A Separate Peace Symbolism
In John Knowles’ novel, A Separate Peace, symbolism is used throughout the story especially in chapter 6. In Ch. 6, Finny, the main character of the novel is describing both of the rivers that are in the environs of the Devon School, the Nagumsett and the Devon River. These descriptions of the two rivers do not just expand our knowledge of the surrounding geography of the Dxevon School, but also symbolize the different stages of Gene and Finny’s lives.
The Devon River is described as being clean, pure, and peaceful. The Devon boys know that the river’s source is up in the foothills, and they are familiar with many of its subtle distinctions, which can also be said about how they know the Devon school itself. From Gene’s description of the Devon River, we know that it is not choppy or unsafe. The fact that it is not choppy or unsafe can relate to their lives at Devon because at the school they are for the most part protected from the crime that people in the outside world would face.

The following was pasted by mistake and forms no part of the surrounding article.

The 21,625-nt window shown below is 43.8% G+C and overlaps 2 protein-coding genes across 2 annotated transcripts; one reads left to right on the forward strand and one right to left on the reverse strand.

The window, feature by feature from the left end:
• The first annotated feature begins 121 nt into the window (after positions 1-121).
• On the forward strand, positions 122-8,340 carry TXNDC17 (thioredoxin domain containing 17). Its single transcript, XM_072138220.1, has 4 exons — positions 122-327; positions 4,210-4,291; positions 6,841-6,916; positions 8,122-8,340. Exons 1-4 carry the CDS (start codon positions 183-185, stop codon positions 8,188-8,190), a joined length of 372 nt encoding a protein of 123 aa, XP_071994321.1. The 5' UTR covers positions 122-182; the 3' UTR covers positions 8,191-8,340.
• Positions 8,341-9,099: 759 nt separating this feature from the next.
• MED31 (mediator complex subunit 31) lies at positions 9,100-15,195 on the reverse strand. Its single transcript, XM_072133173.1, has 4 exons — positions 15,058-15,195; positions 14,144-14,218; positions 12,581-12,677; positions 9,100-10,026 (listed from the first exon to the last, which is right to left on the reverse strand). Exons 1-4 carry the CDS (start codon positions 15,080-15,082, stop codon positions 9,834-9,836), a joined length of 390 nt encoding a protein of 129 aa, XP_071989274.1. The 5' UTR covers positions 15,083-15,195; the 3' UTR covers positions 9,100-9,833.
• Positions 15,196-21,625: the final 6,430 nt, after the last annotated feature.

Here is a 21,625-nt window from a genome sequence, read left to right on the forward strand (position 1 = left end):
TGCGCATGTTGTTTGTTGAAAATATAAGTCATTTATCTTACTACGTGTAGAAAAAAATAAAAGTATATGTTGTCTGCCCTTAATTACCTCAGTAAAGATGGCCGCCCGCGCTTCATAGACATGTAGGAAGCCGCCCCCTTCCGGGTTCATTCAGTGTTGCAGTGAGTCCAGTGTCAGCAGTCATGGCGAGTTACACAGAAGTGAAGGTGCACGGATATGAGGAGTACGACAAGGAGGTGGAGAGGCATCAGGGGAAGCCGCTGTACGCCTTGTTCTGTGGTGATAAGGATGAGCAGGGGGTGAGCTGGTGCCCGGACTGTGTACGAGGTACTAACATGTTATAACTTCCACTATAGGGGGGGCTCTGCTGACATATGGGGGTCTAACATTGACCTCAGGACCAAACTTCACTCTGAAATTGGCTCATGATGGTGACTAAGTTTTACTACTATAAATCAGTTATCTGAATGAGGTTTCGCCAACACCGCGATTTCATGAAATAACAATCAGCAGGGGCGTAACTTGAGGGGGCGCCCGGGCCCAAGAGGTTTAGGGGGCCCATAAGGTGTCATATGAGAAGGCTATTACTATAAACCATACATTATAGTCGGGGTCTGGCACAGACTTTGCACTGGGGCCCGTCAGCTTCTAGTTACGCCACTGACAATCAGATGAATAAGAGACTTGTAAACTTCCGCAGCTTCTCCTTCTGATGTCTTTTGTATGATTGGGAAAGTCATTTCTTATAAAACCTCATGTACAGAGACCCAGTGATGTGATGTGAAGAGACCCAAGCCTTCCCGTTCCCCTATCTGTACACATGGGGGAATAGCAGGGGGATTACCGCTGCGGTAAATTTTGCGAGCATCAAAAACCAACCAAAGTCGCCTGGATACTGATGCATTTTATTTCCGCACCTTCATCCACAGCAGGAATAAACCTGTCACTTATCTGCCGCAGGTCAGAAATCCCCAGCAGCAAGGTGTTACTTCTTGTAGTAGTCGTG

The Naguamsett on the other hand, is salty, muddy, and turbulent river, which symbolizes the confusing, and stressful times of adulthood. In the novel it is described as being “governed by unimaginable factors” which is symbolic of many of the surprising twists and turns of having a job and being an adult. When Gene was pushed into the Naguamsett while fighting with Cliff Quakenbush he found the river to be so squalid that he ended up taking a shower after and saying falling into the river was “a reverse baptism” which symbolizes the loss of innocence when you become an adult.
The last symbol is the dam that separates the two rivers. The dam represents graduation from Devon school because of fact the Devon River ends quite abruptly and tumbles from the dam to the filthy Naguamsett shows that teenage years end abruptly especially when they are pressured about the approaching draft for military service.